Aspergillus fumigatus


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As·per·gil·lus fu·mi·ga·tus

a fungal species that yields the antibiotics fumigacin and fumigatin; common cause of aspergillosis in humans and birds.

Aspergillus fumigatus

The fungal species that is the most common cause of human aspergillosis, which may enter via the lungs or less commonly skin, and which may invade blood vessels and disseminate to various organs. Aspergillus spp branch at 45º angle.
 
Vectors
Soil and organic debris, bird droppings.
 
Clinical findings
See table below.

Diagnosis
Complement fixation, immunodiffusion.
 
DiffDx
Pseudallescheria spp, fusariosis.

Pulmonary aspergillosis
• Allergic bronchopulmonary aspergillosis—Hypersensitivity reaction to the fungus and most common in asthmatics.
• Saprophytic aspergillosis (Aspergilloma)—Most common form; noninvasive; colonisation of pre-existing cavities.
• Chronic necrotising aspergillosis—Airway-invasive aspergillosis; semi-invasive aspergillosis; chronic cavitary pneumonic disease (often affects patients with preexisting chronic lung disease).
• Angioinvasive aspergillosis—Affects immunocompromised patients and is often fatal.

Aspergillus fumigatus

Microbiology The fungal species that is the most common cause of human aspergillosis, which may infect the lungs, invade blood vessels, or disseminate to various organs. See Aspergillosis.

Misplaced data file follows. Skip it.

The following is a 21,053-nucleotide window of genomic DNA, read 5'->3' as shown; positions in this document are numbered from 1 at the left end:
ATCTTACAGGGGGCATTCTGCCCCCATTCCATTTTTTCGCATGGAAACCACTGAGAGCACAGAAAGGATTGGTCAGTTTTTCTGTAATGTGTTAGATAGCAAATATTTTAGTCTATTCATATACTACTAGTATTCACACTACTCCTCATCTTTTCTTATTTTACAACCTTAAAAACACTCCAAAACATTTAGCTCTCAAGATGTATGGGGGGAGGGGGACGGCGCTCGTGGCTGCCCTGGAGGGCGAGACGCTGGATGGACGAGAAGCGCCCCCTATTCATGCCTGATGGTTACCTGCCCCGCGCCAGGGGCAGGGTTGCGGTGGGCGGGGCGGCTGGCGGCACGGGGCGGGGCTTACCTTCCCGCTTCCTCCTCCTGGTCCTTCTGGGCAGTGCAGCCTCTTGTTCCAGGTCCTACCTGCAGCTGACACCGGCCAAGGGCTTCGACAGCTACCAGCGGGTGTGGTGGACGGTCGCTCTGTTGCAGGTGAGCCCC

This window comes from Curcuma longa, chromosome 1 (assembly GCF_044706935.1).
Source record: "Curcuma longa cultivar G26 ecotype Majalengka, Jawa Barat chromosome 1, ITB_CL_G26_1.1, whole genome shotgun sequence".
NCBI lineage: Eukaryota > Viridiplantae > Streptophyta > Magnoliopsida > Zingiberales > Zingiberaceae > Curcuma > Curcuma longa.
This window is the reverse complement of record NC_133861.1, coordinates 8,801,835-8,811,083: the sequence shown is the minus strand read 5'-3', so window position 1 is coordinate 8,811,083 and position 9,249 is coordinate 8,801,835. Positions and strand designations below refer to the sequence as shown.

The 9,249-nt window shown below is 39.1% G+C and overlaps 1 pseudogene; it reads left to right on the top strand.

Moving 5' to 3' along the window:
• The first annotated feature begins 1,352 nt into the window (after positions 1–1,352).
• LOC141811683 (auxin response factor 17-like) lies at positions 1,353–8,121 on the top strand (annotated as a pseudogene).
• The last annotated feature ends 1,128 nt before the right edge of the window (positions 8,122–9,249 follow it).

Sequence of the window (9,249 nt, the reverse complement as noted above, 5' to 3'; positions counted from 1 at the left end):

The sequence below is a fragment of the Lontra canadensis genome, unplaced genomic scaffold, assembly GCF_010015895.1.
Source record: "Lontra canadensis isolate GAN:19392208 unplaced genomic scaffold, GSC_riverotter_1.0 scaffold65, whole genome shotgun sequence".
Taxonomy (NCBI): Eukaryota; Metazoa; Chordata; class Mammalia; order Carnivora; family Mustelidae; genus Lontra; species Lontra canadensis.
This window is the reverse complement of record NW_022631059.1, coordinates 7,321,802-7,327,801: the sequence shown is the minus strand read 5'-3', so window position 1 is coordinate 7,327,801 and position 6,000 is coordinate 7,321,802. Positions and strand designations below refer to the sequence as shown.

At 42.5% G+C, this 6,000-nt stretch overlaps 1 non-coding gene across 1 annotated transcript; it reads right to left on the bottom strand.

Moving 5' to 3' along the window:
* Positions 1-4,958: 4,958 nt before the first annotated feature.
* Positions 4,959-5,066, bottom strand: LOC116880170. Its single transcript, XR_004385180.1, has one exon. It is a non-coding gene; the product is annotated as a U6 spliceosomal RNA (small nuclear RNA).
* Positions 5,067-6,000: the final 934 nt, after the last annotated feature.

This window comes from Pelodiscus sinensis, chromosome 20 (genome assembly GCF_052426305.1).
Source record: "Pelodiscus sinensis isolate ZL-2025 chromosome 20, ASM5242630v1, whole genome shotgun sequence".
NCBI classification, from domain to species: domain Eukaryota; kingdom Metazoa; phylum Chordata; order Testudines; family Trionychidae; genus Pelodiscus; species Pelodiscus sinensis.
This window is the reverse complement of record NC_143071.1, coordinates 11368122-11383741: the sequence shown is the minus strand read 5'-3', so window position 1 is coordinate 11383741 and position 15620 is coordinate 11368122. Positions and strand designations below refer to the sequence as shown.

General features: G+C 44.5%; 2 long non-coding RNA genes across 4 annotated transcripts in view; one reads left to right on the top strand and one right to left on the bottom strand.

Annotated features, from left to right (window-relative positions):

As·per·gil·lus fu·mi·ga·tus

(as'pĕr-jil'ŭs fyūm'i-gā'tŭs)
Widely spread in the environment, a fungal species found in the soil or decaying vegetation; most common cause of aspergillosis in humans, particularly in the immunocompromised patient. Associated with pulmonary, bone, ocular, nasal, and deep organ disease; extremely angioinvasive.
References in periodicals archive ?
Krikstaponis, A., A., Lugauskas, T.E., Krysinska, Z., Prazmo, and J., Dutkiewicz, (2001) Enzymatic activities of Aspergillus fumigatus strains isolated from the air at waste landfills.
High prevalence of triazole resistance in Aspergillus fumigatus, especially mediated by TR/L98H, in a French cohort of patients with cystic fibrosis.
herbarum 11 (8) Acacia 10 (7.3) Orach 10 (7.3) Birch 7(5.1) Oak white 6 (4.38) Aspergillus fumigatus 6 (4.38) Plantain 4 (3) Total 137(100) % of repetition 137/55=(249) HDMs: House dust mites, INH: Inhalant allergen, BDG: Bermuda grass, C.
Biochemical and molecular characterization of alkalothermophilic proteases purified from Aspergillus fumigatus. J Biol Chem Res.
Osteomyelitis and lung abscess due to Aspergillus fumigatus in a chronic granulomatous disease patient.
Azole resistance in Aspergillus fumigatus: can we retain the clinical use of mold-active antifungal azoles?
The most widely reported species were Aspergillus fumigatus, Aspergillus flavus, and Candida albicans.
Cytokine and chemokine responses following pulmonary challenge with Aspergillus fumigatus: obligatory role of TNF-alpha and GM-CSF in neutrophil recruitment.
also confirmed the role of IL-1 in controlling aspergillus fumigatus infection in the murine lung and speculated the important role of IL-1 in pulmonary fungal infection [24].
Cultures obtained from tissue in the operating room were positive for Aspergillus fumigatus and negative for bacteria and viruses.
Septate filamentous fungi with acute angle branching characteristic of Aspergillus fumigatus were noted on retinochoroidal biopsy (Figure 4(a)).